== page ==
Another perspective offered in the thread is a view of the male wedding guests:

summer wedding
men in straw fedoras gossip
under the trees

# 197. Angie Werren, US

The line one fragment sets the scene for a summer wedding; the line two and three phrase provides viewers with a view of men in their "straw fedoras" "gossiping under the trees. Readers do not know whether the scene takes place before or after the marriage; we only see them captured in a time snapshot wearing their summer hats and conversing under the trees—truly, a memorable Norman Rockwell moment portrayed in words.

Another perspective made memorable in a haiku verse from the thread depicts the bride's dress; here the setting may very well be days prior to the wedding or even on the wedding day at the moment she first appears before guests:

gold threads of sun—
her white wedding dress
fit for a Goddess

# 17. Eftichia Kapardeli, GR (Greece)

Lines two and three describe the dress as "fit for a Goddess"—a hyperbole probably meant to extend to a description of the bride as well. In a similar manner, the dress is said to be "gold threads of sun", a reference to the material from which the dress is made, presumably a product of the environment. The images of "gold", "sun", and "white" are meant to express the abstraction of the Ideal.

The following enigmatic haiku raises many questions.

thirteen crows
on a telephone wire
garden wedding

# 01. Chen-ou Liu, CA

The line three fragment sets the wedding in a garden; the line one and two phrase provides the perspective of "thirteen crows / on a telephone wire". This descriptive phrase may be an intentional literary reference to Wallace Stevens' haiku like poem, "Thirteen Ways of Looking at a Blackbird". Or is it an accidental association of this reader?  ...And why the number "thirteen"...and why "crows"? As a number 13 has the ambigious quality of being considered both lucky and unlucky considering the belief and interpretation rendered. Equally mystifying is the presence of "crows" in the scene. "Crows" have been used as images to convey a multitude of meanings, often conflicting. Perhaps that is the very point—just as "thirteen" and "crows" are enigmatic so too is a wedding enigmatic.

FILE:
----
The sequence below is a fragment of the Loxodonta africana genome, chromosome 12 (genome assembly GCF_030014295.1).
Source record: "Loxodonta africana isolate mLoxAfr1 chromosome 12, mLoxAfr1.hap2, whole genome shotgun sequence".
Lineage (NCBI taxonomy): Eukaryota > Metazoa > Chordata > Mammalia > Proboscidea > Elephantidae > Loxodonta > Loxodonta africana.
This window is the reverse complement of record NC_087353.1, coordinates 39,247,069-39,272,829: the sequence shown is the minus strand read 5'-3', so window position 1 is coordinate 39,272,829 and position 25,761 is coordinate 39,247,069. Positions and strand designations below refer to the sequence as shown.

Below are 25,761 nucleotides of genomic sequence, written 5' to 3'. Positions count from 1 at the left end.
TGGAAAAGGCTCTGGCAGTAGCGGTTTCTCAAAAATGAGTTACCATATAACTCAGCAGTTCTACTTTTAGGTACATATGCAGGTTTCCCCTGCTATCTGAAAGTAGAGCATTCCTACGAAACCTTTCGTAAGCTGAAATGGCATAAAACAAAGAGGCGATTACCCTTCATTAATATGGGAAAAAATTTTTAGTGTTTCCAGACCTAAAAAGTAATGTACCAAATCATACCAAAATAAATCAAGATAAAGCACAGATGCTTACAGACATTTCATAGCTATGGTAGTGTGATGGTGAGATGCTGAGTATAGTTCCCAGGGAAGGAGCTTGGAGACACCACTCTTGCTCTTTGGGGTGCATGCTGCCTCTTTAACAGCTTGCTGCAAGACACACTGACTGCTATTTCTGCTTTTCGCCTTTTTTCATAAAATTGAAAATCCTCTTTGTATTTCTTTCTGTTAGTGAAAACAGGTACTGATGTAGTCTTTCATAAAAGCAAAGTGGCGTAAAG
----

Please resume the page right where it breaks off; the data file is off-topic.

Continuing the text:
A number of haiku in the thread present scenes that typically follow the church ceremony. The wedding reception provides an interesting wedding topic set forth in Bernard Gieske's line one fragment in the following haiku:

wedding reception
scent of lemon
with orange blossoms

# 152. Bernard Gieske, US

Line two and three introduce the scents of "lemon" and "orange blossoms".  It is these two scents centered in this haiku that make its appeal unusual and fitting to a wedding setting.

wedding cake
all its tiered faults
are covered in icing

# 03. Harvey Jenkins, CA

In Harvey Jenkins' verse the theme of the haiku, "wedding cake" is introduced in the line one fragment; the phrase in line two and line three reveals that the "tiered faults" of the cake are concealed with "icing". Does the obvious symbolism of the cake extend to the marriage?  Well...only time will tell

Imagine the consternation of this poor man who intends to give a prepared speech at his daughter's wedding reception:

father of the bride
he discovers the wrong speech
in his suit jacket

# 72. Harvey Jenkins, CA

Of course no wedding is complete without the obligatory photographers, doing their best to record everything for posterity.

a wedding photographer
placing ordinary folks
in their best light

# 150 Harvey Jenkins, CA

...and finally, after all is said and done, perhaps years down the road someone is still tinkering with that same wedding:

photoshopping
my wedding pictures
winter solstice

# 35. Chen-ou Liu, CA

Indeed, there are many interesting "wedding" haiku in the Thread. The above haiku have been selected for discussion because they appealed to me as unique remembrances of an auspicious event.